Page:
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When The Grocery Mischarges You


weinoo
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So today, for about the bazillionth time, two of my produce items rang up incorrectly at Whole Foods...strangely, both times it was in the store's favor. I was charged 50 cents a pound for organic cabbage; it was plain cabbage and it was on sale for 33 cents a pound. I was also first incorrectly charged $2.49 a pound for some Murcott tangerines that were on sale for $1.99. When I told the checkout person, she first rang up organic clementines for $2.99 a pound, which she corrected. Then she asked if I wanted her to go back to the produce department to check the price. I responded "yes."

What the hell is it with these stores? Why can't they change the prices in their systems when they put items on sale? And why aren't the cashiers trained properly - maybe even ask the customer what the item is?

So, do you run into this problem? What stores are the most egregious offenders? And, do you say something?

Mitch Weinstein aka "weinoo"

Tasty Travails - My Blog

My eGullet FoodBog - A Tale of Two Boroughs

Was it you baby...or just a Brilliant Disguise?

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There is one offending store where I seldom shop but do occasionally because they carry some items I can't get elsewhere.

I have a cell phone that takes photos so I take photos and make a note of the "specials" that are so often mis-charged at the register and I keep a close watch on what I am charged and check the price against the notes on my shopping list. When I catch an error, I show the dated photo to the checker. This usually will allow the problem to be fixed but sometimes they do go back to the aisle, sometimes with a snide remark that is aimed to make me unpopular with the folks in line behind me.

What usually happens is that those people began to check their charges too.

"There are, it has been said, two types of people in the world. There are those who say: this glass is half full. And then there are those who say: this glass is half empty. The world belongs, however, to those who can look at the glass and say: What's up with this glass? Excuse me? Excuse me? This is my glass? I don't think so. My glass was full! And it was a bigger glass!" Terry Pratchett

 

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Recently Ralphs in Los Angeles was fined something like $67,000 for overcharging customers by not subtracting the package weight when weighing products and charging for the ice which was clinging to frozen fish, etc. $67,000 is like petty cash to Ralphs. If the fine had been $670,000 it would have gotten Ralphs attention.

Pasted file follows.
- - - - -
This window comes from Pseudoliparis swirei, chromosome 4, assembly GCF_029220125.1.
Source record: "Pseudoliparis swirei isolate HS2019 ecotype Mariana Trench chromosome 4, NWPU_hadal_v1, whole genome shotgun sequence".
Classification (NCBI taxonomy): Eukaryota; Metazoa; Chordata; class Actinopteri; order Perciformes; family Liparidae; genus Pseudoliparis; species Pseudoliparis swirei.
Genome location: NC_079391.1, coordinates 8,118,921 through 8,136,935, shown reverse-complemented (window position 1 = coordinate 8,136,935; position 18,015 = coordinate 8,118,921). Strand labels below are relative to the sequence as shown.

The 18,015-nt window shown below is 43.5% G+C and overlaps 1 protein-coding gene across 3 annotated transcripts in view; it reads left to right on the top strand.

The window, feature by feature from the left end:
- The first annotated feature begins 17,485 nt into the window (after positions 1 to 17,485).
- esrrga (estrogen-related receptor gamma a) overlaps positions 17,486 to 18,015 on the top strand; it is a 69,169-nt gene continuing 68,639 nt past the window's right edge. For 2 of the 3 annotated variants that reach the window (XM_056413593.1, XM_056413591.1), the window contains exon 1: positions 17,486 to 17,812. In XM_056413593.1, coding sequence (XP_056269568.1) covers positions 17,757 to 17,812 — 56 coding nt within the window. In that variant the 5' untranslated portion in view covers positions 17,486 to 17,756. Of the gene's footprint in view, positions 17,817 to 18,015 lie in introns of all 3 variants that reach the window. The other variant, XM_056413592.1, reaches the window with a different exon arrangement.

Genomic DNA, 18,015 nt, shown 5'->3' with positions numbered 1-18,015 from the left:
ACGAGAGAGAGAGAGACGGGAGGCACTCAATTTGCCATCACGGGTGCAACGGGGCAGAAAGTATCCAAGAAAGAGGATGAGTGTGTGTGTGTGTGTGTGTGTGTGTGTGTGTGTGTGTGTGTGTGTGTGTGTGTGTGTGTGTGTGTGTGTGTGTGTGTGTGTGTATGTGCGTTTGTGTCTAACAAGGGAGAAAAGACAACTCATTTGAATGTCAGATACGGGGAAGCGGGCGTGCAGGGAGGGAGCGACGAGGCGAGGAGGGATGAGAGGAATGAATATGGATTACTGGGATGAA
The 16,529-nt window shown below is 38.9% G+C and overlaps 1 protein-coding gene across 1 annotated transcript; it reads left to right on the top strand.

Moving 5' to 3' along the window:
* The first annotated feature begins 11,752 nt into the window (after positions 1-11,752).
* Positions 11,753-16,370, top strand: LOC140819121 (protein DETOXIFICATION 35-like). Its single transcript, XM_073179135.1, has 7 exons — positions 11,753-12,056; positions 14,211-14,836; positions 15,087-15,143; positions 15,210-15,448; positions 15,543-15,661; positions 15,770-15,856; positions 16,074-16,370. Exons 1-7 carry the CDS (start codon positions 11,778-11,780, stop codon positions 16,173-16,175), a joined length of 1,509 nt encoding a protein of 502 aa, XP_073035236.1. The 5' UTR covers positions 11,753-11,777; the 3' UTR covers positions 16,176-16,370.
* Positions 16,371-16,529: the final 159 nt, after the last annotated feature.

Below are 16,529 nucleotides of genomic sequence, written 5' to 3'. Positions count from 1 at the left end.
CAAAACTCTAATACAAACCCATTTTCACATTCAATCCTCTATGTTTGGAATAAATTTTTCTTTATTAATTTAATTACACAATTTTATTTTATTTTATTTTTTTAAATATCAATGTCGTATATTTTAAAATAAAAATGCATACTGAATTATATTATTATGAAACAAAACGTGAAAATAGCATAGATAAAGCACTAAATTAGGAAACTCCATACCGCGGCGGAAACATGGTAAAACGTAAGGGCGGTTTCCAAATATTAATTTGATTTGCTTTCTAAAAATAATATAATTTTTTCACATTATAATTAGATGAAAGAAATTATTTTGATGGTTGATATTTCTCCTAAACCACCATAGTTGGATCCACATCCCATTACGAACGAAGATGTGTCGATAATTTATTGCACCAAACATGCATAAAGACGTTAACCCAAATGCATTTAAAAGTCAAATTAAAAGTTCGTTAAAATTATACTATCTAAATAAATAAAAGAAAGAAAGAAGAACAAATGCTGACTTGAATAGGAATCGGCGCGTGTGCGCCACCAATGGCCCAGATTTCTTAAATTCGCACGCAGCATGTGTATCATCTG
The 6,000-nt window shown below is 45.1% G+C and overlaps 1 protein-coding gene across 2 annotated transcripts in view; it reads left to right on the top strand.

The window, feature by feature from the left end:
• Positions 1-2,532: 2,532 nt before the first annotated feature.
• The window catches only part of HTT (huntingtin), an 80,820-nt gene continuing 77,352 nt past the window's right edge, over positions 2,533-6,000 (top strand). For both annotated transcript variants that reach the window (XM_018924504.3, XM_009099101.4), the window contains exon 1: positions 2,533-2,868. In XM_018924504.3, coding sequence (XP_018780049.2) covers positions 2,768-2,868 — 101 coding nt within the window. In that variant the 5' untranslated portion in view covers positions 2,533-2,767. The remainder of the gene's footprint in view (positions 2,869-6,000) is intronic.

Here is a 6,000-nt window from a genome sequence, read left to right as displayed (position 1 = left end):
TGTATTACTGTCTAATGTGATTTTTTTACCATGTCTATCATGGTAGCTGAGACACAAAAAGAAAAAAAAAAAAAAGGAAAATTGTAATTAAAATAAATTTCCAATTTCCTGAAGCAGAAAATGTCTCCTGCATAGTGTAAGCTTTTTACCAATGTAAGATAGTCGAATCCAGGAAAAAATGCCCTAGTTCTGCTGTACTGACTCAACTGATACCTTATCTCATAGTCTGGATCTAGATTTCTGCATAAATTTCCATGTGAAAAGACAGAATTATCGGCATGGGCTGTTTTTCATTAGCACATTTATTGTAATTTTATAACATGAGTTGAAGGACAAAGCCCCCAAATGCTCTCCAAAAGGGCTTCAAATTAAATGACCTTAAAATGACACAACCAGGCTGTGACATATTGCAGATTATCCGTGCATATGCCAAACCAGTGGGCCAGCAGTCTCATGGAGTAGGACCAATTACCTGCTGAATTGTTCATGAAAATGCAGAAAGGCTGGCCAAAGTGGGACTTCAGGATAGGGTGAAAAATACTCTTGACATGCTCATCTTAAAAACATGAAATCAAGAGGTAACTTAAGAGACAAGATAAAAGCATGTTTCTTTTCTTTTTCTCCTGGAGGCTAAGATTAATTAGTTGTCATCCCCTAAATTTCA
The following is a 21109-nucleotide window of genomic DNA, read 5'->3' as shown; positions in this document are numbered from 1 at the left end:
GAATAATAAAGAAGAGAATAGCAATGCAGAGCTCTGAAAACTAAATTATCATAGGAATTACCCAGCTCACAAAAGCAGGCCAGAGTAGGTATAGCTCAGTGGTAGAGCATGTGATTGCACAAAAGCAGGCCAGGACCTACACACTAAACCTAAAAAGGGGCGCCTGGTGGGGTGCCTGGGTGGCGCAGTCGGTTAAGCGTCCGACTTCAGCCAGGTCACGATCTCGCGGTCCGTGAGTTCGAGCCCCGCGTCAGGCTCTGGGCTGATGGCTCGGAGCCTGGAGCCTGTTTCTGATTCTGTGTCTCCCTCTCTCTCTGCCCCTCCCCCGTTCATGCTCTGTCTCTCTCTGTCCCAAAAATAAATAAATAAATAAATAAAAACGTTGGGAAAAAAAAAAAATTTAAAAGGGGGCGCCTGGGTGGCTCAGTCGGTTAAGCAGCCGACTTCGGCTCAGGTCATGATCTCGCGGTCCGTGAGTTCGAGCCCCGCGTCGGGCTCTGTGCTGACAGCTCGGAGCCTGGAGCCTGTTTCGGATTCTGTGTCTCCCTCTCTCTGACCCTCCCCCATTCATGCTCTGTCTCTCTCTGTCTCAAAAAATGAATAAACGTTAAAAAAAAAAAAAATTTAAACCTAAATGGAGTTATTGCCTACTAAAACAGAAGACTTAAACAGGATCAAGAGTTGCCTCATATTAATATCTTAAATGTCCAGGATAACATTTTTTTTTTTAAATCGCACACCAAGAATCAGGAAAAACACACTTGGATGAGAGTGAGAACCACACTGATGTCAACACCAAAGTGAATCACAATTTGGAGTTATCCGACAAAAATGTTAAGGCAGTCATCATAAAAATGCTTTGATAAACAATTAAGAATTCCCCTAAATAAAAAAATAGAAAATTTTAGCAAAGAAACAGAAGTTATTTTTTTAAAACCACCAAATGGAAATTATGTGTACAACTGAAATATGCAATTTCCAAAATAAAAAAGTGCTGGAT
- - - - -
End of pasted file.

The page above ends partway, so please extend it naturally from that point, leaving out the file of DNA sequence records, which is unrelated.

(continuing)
If I'm not mistaken, Whole Foods has come under fire for the problem you indicated. Their cashiers are supposed to be trained to know every item in the store and what you did was absolutely correct. If it happens more than once you should ask for the manager and ask for the number of the corporate office and tell them why you want it. That will perk them up.

'A person's integrity is never more tested than when he has power over a voiceless creature.' A C Grayling.

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This usually will allow the problem to be fixed but sometimes they do go back to the aisle, sometimes with a snide remark that is aimed to make me unpopular with the folks in line behind me.

What usually happens is that those people began to check their charges too.

Which really pisses them off! I can do without the snide remarks when it's THEIR mistake. I don't take pix because I have a pretty good memory when it comes to the prices in the store, but a good idea.

If it happens more than once you should ask for the manager and ask for the number of the corporate office and tell them why you want it. That will perk them up.

Trust me - I've talked to the manager in this store. BTW, when I lived in California, Safeway used to have a policy where if they overcharged you for something, you got it for free. I used to make out pretty well at that chain.

Mitch Weinstein aka "weinoo"

Tasty Travails - My Blog

My eGullet FoodBog - A Tale of Two Boroughs

Was it you baby...or just a Brilliant Disguise?

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In Australia the major supermarkets have been forced into a " Voluntary industry code of conduct "

From the ACCC website.

" For instance, most of the major supermarkets in Australia have signed up to the Scanning Code of Practice, a voluntary code designed to protect you from errors in checkout systems. Signatories are required to ensure their checkout systems are price accurate. If a product incorrectly scans at a higher price, you may be entitled to receive that item free. Where multiple identical items are purchased, you may be entitled to receive the first item free of charge and the remaining items at the lower price. "